Studio: The Criterion Collection
Cast: Ray Milland, Ruth Hussey, Donald Crisp, Gail Russell
Director: Lewis Allen
Release Date: October 22, 2013
Rating: Not Rated for (adult themes)
Run Time: 01h:39m:26s
“Oh, how I do hate living in a London flat.” - Pamela Fitzgerald (Ruth Hussey)
The restoration work here will likely be very impressive, as it seems like The Criterion Collection has given this classic spookfest the Blu-ray treatment that it deserves.
Movie Grade: A-
DVD Grade: A-
During the last two or three years, the craze in horror has focused on ghosts, or some form of the
supernatural, and their subsequent haunting of various houses. We’ve seen such paranormal issues happen in films
like The Others, the sadly, ignored The Awakening, and, yes the four (and counting) Paranormal Activity films,
which, despite their many detractors, still keep this guy biting his nails during them. While these films tell mostly
original stories, they can attribute at least some of their inspiration and success to the 1944 film, The Uninvited.
This black and white shocker has stood the test of time and still earns the distinction of being one of the best ghost
movies of all time. Now, everyone can see for themselves just how great The Uninvited is on The Criterion
Collection’s spiffy new Blu-ray release.
Perhaps I simply wasn’t prepared for the large amount of comedy in The Uninvited, as, through the years, I’d
heard it touted for being an atmospheric creep fest from beginning to end. At first, the comedy, and light-hearted
score turned me off, causing me to actually check the Blu-ray case to make sure I was watching the right film.
Fortunately, I pushed through the first 10 minutes or so, and director Lewis Allen’s (Desert Fury, Suddenly)
atmosphere took hold, and I was truly able to see what all of the praise was about. It turns out that the lightness of
these early scenes only aids in the effectiveness of the scares, as, when they come, we’re even more taken aback
and chilled to the bone now that this rather cheery rug has been pulled out from under us.
Screenwriters Dodie Smith and Frank Partos find their story working in wonderful harmony with Allen’s tone, as
they introduce us to Roderick Fitzgerald (Ray Milland) and his sister, Pamela (Ruth Hussey). They have just
bought a beautiful, old, ocean-side house from Commander Beech (Donald Crisp), but, not long after moving in,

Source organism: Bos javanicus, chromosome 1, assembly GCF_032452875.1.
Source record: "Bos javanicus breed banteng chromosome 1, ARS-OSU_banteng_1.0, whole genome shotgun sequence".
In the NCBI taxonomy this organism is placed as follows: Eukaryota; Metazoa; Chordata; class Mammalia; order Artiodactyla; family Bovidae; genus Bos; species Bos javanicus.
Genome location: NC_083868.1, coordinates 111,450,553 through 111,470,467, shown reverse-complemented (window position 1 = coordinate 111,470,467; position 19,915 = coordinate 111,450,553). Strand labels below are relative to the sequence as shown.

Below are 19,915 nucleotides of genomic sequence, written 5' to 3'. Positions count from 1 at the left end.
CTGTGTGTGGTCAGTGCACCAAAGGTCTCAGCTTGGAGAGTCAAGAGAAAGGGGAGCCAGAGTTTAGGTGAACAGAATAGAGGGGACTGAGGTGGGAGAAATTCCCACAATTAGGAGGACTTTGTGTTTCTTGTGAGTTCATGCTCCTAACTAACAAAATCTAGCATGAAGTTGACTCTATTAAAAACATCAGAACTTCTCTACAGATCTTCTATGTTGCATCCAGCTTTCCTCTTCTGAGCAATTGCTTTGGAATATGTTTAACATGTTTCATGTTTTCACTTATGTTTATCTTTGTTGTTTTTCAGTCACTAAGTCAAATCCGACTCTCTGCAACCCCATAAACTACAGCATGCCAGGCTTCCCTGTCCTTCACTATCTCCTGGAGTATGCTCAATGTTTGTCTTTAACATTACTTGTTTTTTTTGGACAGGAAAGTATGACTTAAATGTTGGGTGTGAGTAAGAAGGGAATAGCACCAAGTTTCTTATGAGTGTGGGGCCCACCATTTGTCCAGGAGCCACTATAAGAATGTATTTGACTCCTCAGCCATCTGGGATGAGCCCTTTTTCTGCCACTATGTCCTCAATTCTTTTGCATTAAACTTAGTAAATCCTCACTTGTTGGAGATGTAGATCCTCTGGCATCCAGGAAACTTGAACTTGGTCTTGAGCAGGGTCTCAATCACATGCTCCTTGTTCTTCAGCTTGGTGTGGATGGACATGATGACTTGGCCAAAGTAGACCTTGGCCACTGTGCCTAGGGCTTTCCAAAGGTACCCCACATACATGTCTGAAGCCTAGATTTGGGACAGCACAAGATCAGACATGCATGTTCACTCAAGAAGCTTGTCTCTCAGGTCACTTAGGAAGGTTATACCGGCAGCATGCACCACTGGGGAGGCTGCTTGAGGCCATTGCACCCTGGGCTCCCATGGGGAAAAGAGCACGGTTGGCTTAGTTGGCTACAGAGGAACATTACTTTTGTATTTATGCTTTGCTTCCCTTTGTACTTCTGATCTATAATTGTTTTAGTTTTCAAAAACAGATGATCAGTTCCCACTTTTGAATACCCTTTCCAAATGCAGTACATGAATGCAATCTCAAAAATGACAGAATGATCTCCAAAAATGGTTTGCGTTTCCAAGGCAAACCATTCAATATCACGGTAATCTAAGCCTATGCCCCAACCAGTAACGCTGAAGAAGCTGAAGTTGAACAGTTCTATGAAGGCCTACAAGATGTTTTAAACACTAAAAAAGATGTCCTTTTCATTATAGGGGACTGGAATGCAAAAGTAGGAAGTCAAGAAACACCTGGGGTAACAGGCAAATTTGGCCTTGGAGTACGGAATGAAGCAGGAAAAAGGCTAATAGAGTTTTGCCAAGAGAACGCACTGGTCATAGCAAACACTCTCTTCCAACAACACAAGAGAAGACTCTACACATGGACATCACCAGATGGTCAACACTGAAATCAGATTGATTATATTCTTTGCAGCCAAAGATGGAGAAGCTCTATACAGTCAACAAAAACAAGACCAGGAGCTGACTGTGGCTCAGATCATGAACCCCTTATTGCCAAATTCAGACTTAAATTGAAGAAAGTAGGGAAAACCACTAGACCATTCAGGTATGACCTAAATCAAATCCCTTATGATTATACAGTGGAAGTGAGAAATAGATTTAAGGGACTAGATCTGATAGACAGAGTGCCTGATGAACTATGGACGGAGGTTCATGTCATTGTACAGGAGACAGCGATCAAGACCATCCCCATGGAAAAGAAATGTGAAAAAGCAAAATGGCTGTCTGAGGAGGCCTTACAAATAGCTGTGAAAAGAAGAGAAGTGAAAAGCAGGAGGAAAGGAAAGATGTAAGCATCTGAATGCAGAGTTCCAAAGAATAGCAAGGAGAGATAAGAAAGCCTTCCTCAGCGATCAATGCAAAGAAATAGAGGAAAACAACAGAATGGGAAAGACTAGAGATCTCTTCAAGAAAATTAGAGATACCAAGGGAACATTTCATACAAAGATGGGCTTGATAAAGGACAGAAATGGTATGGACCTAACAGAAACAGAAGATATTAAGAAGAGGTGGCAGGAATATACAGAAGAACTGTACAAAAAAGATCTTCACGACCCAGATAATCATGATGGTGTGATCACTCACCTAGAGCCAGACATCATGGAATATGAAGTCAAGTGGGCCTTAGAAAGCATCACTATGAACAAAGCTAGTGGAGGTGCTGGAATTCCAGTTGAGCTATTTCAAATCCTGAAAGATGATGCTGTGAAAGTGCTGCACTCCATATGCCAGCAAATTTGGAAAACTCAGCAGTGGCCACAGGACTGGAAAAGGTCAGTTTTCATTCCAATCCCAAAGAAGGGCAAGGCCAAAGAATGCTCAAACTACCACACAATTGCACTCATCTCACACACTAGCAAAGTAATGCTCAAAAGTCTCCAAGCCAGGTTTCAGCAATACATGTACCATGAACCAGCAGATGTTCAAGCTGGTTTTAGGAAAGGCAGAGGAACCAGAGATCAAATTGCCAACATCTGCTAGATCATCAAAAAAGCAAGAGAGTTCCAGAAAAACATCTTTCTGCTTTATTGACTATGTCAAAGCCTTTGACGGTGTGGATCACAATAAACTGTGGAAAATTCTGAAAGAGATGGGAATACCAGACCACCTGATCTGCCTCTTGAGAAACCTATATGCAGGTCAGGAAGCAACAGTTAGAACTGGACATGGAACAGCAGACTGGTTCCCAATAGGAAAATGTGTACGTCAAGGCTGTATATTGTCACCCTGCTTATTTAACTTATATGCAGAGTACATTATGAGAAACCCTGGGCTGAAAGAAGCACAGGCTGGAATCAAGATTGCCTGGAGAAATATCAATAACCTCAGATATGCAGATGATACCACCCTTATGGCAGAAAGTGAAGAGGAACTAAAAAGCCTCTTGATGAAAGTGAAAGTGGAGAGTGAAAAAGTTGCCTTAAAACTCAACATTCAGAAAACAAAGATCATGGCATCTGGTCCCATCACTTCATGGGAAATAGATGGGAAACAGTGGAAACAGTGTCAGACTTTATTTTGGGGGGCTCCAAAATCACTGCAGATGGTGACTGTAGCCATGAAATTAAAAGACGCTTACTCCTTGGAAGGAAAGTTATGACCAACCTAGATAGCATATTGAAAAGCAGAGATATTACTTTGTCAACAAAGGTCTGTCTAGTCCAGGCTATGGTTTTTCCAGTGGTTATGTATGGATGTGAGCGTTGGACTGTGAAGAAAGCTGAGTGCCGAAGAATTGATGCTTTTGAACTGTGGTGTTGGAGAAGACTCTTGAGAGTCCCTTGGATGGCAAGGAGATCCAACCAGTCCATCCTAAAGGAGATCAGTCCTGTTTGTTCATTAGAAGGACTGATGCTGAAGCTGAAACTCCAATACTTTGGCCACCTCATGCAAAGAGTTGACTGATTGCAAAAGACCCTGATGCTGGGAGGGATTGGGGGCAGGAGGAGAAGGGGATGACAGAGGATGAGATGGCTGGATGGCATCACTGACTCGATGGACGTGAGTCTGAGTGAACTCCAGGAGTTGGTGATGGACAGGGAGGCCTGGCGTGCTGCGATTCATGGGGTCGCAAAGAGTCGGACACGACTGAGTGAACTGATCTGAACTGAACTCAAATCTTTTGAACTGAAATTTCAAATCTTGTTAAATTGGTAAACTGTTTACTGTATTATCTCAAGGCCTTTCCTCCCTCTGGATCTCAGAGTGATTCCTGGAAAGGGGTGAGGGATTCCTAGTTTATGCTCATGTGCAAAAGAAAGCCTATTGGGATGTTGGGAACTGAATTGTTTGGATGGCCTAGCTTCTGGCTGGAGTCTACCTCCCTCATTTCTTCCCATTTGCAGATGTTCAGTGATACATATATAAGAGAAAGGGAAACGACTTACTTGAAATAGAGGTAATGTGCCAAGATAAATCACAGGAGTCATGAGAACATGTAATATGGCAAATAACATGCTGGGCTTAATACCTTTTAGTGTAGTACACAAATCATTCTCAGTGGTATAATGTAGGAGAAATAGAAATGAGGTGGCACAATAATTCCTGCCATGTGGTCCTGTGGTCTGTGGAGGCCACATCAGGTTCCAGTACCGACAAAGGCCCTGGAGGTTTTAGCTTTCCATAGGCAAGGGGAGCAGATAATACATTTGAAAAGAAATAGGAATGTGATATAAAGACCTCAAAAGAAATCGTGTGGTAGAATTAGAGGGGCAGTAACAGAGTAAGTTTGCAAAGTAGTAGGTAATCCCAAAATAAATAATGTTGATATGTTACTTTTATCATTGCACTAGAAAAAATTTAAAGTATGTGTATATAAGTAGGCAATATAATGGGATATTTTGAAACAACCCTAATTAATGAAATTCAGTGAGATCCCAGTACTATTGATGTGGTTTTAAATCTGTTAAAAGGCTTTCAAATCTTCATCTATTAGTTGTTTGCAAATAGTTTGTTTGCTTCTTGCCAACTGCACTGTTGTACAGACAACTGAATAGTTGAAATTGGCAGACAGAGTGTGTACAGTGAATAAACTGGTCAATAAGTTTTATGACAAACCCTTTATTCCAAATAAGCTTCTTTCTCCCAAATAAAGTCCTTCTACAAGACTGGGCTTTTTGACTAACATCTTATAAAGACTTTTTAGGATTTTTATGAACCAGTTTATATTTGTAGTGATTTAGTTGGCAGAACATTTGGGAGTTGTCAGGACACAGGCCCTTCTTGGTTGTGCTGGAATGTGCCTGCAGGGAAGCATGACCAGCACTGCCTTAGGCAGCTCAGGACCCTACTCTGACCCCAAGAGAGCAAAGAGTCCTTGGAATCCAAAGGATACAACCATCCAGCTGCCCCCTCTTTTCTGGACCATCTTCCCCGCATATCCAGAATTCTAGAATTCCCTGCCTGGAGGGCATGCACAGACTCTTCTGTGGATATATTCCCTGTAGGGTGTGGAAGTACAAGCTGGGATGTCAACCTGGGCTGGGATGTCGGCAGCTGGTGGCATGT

they discover that this steal of a deal might actually be a haunted house. In his attempts to discover the source of
the house’s various bumps in the night and other noises, Roderick meets Stella Meredith (Gail Russell), Commander
Beech’s young, adult granddaughter, and the two grow very fond of each other. It’s this burgeoning relationship
that adds another layer to the story, elevating it from simple ghost story to a romance-laden horror film where lives
that we truly care about are at stake. Of course, we wouldn’t care as much for the characters if it wasn’t for the
outstanding performances by the cast, and while great work by Milland, Hussey, and Crisp are no surprise, a stellar
job by the then-unknown Russell (who, tragically, died in her mid-30s) enables the entire ensemble to tell this
wonderful story in the most professional and effective way possible.
Criterion has employed a new, 1080p digital transfer to present The Uninvited in its original 1.37:1 aspect ratio, and
the results are stunning. Given Criterion’s reputation, it isn’t surprising that this is the best that the film has ever
looked on home video. What is most impressive, though, is just how great things look, even with most of the grain
and dirt having been cleaned up for this transfer. I didn’t notice a single problem with compression either, and the
overall image clarity is pretty amazing, considering that the movie is nearly 70-years-old. The audio is an English
LPCM 1.0 track that is, unsurprisingly, lacking in dynamic range. What it does exhibit, though, is a great deal of
depth that only strengthens the overall mix, allowing the crystal-clear dialogue to seamlessly interact with the score.
While somewhat light on extras for a Criterion Collection disc, there are still some good supplements here, beginning
with Giving Up the Ghost, a 27-minute visual essay on The Uninvited. Narrated by filmmaker Michael Almereyda
(helmer of the 2000 version of Hamlet), this piece tells us everything we ever wanted to know about the making of The
Uninvited. There’s also a pair of radio adaptations of The Uninvited, with the first by the Screen Guild Theater
and having aired on August 28, 1944, and the second by the Screen Director’s Playhouse, and having aired on
November 18, 1949. Also here is the trailer for The Uninvited.
Posted by: Chuck Aliaga - December 28, 2013, 11:46 am - DVD Review
Keywords: ghostly, bizarre, haunted